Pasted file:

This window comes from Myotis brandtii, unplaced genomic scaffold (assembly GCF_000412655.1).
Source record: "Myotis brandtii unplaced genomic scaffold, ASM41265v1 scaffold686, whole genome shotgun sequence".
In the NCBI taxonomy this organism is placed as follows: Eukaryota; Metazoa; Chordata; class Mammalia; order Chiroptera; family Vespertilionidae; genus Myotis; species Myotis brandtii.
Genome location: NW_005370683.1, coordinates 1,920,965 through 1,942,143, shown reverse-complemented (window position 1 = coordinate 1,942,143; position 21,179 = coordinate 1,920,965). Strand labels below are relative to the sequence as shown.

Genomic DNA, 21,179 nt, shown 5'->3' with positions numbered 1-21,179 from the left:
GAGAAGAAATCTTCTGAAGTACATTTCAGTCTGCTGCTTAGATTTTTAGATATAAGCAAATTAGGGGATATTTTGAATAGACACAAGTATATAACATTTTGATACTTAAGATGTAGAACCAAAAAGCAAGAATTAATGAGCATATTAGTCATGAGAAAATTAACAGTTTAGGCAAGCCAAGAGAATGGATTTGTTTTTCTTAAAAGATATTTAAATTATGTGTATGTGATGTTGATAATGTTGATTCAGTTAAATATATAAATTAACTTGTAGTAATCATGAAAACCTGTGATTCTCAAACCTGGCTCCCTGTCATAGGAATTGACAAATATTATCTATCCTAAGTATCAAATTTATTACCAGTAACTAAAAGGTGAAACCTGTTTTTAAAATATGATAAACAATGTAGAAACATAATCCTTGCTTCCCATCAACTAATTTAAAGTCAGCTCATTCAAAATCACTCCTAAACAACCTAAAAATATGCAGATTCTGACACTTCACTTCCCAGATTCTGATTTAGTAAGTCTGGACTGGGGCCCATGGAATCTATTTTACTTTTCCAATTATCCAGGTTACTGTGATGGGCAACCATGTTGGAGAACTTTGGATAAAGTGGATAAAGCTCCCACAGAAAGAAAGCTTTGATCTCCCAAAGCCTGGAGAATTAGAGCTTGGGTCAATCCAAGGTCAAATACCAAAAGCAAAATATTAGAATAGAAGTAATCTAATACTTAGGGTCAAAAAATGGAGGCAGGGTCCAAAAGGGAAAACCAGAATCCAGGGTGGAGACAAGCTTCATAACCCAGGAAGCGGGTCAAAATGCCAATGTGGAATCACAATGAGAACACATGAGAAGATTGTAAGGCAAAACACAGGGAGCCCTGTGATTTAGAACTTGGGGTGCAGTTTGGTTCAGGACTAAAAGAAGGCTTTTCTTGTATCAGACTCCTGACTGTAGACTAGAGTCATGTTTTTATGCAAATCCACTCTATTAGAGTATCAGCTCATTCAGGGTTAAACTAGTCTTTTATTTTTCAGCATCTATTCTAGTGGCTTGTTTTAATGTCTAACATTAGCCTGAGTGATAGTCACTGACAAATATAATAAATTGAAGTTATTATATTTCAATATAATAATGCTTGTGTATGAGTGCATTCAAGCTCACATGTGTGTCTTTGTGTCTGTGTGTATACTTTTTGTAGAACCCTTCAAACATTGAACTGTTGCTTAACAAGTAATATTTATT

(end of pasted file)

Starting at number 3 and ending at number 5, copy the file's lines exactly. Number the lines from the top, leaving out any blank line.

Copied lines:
In the NCBI taxonomy this organism is placed as follows: Eukaryota; Metazoa; Chordata; class Mammalia; order Chiroptera; family Vespertilionidae; genus Myotis; species Myotis brandtii.
Genome location: NW_005370683.1, coordinates 1,920,965 through 1,942,143, shown reverse-complemented (window position 1 = coordinate 1,942,143; position 21,179 = coordinate 1,920,965). Strand labels below are relative to the sequence as shown.

Genomic DNA, 21,179 nt, shown 5'->3' with positions numbered 1-21,179 from the left: